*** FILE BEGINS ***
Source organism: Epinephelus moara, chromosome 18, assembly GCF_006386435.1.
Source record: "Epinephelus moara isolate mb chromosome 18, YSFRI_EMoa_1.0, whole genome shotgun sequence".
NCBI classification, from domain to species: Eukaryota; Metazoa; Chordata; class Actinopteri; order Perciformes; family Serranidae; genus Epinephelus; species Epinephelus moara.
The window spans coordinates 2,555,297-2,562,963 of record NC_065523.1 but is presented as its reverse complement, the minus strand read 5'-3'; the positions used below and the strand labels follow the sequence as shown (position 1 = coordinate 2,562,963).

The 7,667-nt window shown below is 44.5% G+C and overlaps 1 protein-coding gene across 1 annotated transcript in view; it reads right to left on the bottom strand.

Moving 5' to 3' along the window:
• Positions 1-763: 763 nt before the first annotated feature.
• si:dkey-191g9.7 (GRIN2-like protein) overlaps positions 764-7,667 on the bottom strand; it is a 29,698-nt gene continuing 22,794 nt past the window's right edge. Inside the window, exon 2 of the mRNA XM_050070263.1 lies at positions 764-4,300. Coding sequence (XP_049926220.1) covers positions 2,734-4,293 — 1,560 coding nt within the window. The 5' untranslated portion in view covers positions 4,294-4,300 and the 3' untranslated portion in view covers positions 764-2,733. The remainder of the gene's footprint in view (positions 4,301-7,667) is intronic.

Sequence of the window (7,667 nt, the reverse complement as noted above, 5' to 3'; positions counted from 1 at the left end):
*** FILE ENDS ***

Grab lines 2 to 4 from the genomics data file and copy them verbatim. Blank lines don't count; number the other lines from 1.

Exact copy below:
Source record: "Epinephelus moara isolate mb chromosome 18, YSFRI_EMoa_1.0, whole genome shotgun sequence".
NCBI classification, from domain to species: Eukaryota; Metazoa; Chordata; class Actinopteri; order Perciformes; family Serranidae; genus Epinephelus; species Epinephelus moara.
The window spans coordinates 2,555,297-2,562,963 of record NC_065523.1 but is presented as its reverse complement, the minus strand read 5'-3'; the positions used below and the strand labels follow the sequence as shown (position 1 = coordinate 2,562,963).